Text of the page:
Cruise ships loom over Skagway's Broadway Street. (Courtesy Skagway CVB)

Cruise ships loom over Skagway’s Broadway Street. (Courtesy Skagway CVB)

A weekly supply of produce and meat arrived in Skagway on Tuesday morning spoiled, or mostly unfit for consumption. The food was set to be distributed among the community’s bustling eateries. But a few restaurant owners in town say the foodie community rallied, and managed to feed the crowds of visitors during the town’s busiest tourist week so far this season.

When Lacey Stoutt, the owner of Glacial Smoothies and Espresso in Skagway, heard Tuesday her food shipment was ruined, her first thought was panic.

But, she says, the reality of what happened sank in and everyone  –  restaurant owners, employees and patrons – pulled together. Skagway style. Stoutt says eateries were trading food to make sure each had what they needed to keep serving wraps, burgers and salads to the masses.

The large shipment of produce and meat started its voyage in Seattle. It was there that someone made the mistake of putting the chilled goods in a freezer compartment, and the frozen goods in the chilled compartment.

The result was a weekly, Tuesday-morning supply of restaurant-bound foods that were no good. Fruits and veggies were frozen and meat was thawed or partially thawed.

“The perfect storm has hit Skagway, Alaska. It couldn’t have happened on a worse week.”

That’s Randy Fiero, the regional supervisor for Food Services of America, the company that supplies Skagway’s restaurants with weekly shipments. He says a human error was made when the shipment was loaded and it wasn’t discovered until it reached Skagway.

“So when it arrived in Skagway and realizing it had shipped in the wrong zones,” he explains. “The chill product that was shipped frozen was a total loss, and the frozen product that was shipped chilled, some of it would have been salvageable. But food safety is our number one concern, so we chose to not let any customer have any of that product.”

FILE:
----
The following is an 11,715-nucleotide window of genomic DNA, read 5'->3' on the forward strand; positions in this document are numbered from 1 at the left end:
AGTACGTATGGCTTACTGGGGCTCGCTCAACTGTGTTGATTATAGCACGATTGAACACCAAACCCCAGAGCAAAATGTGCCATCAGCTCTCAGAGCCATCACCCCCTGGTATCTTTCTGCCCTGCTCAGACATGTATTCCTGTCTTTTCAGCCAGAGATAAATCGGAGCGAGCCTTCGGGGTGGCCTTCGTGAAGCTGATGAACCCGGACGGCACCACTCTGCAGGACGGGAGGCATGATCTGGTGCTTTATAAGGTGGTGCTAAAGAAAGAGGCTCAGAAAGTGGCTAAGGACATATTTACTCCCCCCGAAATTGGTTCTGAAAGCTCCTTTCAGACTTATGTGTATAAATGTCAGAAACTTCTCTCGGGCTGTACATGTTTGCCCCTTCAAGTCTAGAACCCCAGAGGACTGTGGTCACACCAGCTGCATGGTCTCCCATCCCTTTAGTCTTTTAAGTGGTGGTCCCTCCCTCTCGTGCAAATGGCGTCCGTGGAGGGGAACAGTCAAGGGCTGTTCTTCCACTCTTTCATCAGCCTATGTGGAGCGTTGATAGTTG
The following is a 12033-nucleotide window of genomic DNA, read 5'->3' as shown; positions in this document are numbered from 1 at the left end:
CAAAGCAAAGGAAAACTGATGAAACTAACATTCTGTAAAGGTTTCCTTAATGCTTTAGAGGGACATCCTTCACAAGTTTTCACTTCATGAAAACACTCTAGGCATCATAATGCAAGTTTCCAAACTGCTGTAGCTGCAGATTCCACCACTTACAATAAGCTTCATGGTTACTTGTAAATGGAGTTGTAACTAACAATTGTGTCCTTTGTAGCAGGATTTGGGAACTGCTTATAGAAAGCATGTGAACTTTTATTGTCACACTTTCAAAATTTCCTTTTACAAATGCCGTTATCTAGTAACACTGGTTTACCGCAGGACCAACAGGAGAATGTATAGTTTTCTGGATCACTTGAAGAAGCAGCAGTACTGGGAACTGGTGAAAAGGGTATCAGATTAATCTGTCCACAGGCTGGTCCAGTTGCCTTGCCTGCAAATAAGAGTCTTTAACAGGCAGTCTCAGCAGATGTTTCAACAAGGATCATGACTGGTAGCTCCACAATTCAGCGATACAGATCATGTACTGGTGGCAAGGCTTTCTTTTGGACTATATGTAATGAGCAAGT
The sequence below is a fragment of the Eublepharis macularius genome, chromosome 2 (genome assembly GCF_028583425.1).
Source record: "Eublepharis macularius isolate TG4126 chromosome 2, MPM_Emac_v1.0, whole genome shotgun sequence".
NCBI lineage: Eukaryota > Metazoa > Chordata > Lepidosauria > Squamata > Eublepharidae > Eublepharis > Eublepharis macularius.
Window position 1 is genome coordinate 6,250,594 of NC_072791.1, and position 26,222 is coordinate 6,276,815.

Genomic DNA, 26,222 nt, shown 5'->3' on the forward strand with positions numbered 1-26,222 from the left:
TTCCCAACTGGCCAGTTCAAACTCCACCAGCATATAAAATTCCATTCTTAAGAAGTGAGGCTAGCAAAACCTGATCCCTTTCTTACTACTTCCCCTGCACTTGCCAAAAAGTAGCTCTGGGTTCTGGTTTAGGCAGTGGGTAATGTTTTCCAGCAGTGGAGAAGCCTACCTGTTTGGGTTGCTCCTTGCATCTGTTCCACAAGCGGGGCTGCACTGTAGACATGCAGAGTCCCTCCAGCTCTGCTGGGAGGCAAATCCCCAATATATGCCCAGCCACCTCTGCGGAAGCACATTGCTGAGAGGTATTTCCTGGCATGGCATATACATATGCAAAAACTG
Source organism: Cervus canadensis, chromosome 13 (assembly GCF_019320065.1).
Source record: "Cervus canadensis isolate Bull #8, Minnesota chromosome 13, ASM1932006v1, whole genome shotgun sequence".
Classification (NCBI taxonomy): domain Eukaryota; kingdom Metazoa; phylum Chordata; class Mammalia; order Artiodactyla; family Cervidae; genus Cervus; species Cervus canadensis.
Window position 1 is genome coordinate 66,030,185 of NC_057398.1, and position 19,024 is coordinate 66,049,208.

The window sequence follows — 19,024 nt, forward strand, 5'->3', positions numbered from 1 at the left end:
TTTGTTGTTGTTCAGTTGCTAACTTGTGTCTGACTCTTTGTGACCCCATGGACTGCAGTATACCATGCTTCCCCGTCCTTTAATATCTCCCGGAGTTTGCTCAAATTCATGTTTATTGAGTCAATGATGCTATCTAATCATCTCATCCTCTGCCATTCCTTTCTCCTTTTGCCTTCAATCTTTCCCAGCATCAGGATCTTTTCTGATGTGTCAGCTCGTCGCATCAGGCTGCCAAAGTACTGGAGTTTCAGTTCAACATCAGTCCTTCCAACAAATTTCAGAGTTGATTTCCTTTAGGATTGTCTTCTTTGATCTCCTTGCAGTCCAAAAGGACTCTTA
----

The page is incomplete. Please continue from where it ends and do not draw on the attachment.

Fiero was raised in Skagway, so he says he understands the potential urgency when something happens to the food shipment.  He says there were three factors that made this incident the “perfect storm.”

First off, this week is Skagway’s busiest cruise-ship week of the season so far. Also, Monday is a Canadian holiday so the number of visitors from the Yukon will jump, and, finally, the summer schedule of two restaurant- food shipments per week from FSA hasn’t started yet.

“All the restaurants probably went over and cleaned out the grocery store, so you can’t get a head of lettuce,” Fiero says. “So what we have done to take care of our customers – we know the concern, Skagway has three-and-a-half-months of tourism and they’ve gotta get through – we replaced 100 percent of the groceries.”

Fiero says within 20 hours, FSA had a load of food on an Alaska Airlines 737 bound for Juneau, and a tractor trailer loaded with meat and produce on the road to replace all the food that had to be thrown out.

“Hopefully we’re going to be able to replace all the restaurants’ goods by this Friday.”

Jan Wrentmore owns the Red Onion Saloon. She says they were able to utilize food they had stockpiled.

“We were lucky because we had enough product in our freezer to get us through,” she says. “I think if we in another month into the season, it would have been horrible.”

The grocery stores still got their shipments, but restaurants that didn’t, had get some supplies from the local markets.

Shannon Ames works at the Fairway Market. She says they did help supply local cafés, but their shelves aren’t bare. She says it wasn’t disastrous at all.

Fiero wouldn’t say exactly how many pounds of food were lost, but he says, it was a” large amount of northbound freight.” A tough loss, he says.

Back at Glacial Smoothies, Stoutt says they’ve already received part of their replacement shipment. And, she says, without the cooperation of fellow business owners, what could have been a nightmare, was just a minor inconvenience.